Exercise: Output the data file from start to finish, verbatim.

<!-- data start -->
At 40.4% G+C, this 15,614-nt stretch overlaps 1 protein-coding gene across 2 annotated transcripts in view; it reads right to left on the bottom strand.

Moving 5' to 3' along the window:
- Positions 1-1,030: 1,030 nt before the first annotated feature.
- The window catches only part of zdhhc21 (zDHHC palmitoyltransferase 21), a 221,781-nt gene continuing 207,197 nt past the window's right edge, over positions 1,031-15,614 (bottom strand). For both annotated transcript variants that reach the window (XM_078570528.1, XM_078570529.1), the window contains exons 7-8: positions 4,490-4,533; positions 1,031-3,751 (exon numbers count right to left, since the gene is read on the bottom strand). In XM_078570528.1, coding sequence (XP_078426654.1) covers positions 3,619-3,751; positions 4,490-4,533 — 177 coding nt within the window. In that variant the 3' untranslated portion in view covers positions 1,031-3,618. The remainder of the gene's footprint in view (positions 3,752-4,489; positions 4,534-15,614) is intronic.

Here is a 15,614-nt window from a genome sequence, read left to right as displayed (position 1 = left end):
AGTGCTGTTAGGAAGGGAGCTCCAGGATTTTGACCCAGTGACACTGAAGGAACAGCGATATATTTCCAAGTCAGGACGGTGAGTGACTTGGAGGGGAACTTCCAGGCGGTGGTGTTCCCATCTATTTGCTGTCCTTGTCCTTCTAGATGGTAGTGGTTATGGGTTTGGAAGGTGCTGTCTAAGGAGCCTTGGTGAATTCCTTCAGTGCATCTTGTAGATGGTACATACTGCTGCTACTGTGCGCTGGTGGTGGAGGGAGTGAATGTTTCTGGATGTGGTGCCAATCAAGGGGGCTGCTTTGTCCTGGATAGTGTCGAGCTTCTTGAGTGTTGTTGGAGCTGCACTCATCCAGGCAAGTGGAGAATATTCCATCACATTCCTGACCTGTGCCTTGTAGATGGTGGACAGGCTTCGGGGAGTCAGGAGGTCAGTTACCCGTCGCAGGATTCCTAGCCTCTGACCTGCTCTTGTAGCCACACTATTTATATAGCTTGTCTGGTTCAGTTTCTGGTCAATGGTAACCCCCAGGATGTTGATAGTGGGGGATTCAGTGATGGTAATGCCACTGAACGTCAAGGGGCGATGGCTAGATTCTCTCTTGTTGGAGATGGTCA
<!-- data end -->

At 40.4% G+C, this 15,614-nt stretch overlaps 1 protein-coding gene across 2 annotated transcripts in view; it reads right to left on the bottom strand.

Moving 5' to 3' along the window:
- Positions 1-1,030: 1,030 nt before the first annotated feature.
- The window catches only part of zdhhc21 (zDHHC palmitoyltransferase 21), a 221,781-nt gene continuing 207,197 nt past the window's right edge, over positions 1,031-15,614 (bottom strand). For both annotated transcript variants that reach the window (XM_078570528.1, XM_078570529.1), the window contains exons 7-8: positions 4,490-4,533; positions 1,031-3,751 (exon numbers count right to left, since the gene is read on the bottom strand). In XM_078570528.1, coding sequence (XP_078426654.1) covers positions 3,619-3,751; positions 4,490-4,533 — 177 coding nt within the window. In that variant the 3' untranslated portion in view covers positions 1,031-3,618. The remainder of the gene's footprint in view (positions 3,752-4,489; positions 4,534-15,614) is intronic.

Here is a 15,614-nt window from a genome sequence, read left to right as displayed (position 1 = left end):
AGTGCTGTTAGGAAGGGAGCTCCAGGATTTTGACCCAGTGACACTGAAGGAACAGCGATATATTTCCAAGTCAGGACGGTGAGTGACTTGGAGGGGAACTTCCAGGCGGTGGTGTTCCCATCTATTTGCTGTCCTTGTCCTTCTAGATGGTAGTGGTTATGGGTTTGGAAGGTGCTGTCTAAGGAGCCTTGGTGAATTCCTTCAGTGCATCTTGTAGATGGTACATACTGCTGCTACTGTGCGCTGGTGGTGGAGGGAGTGAATGTTTCTGGATGTGGTGCCAATCAAGGGGGCTGCTTTGTCCTGGATAGTGTCGAGCTTCTTGAGTGTTGTTGGAGCTGCACTCATCCAGGCAAGTGGAGAATATTCCATCACATTCCTGACCTGTGCCTTGTAGATGGTGGACAGGCTTCGGGGAGTCAGGAGGTCAGTTACCCGTCGCAGGATTCCTAGCCTCTGACCTGCTCTTGTAGCCACACTATTTATATAGCTTGTCTGGTTCAGTTTCTGGTCAATGGTAACCCCCAGGATGTTGATAGTGGGGGATTCAGTGATGGTAATGCCACTGAACGTCAAGGGGCGATGGCTAGATTCTCTCTTGTTGGAGATGGTCA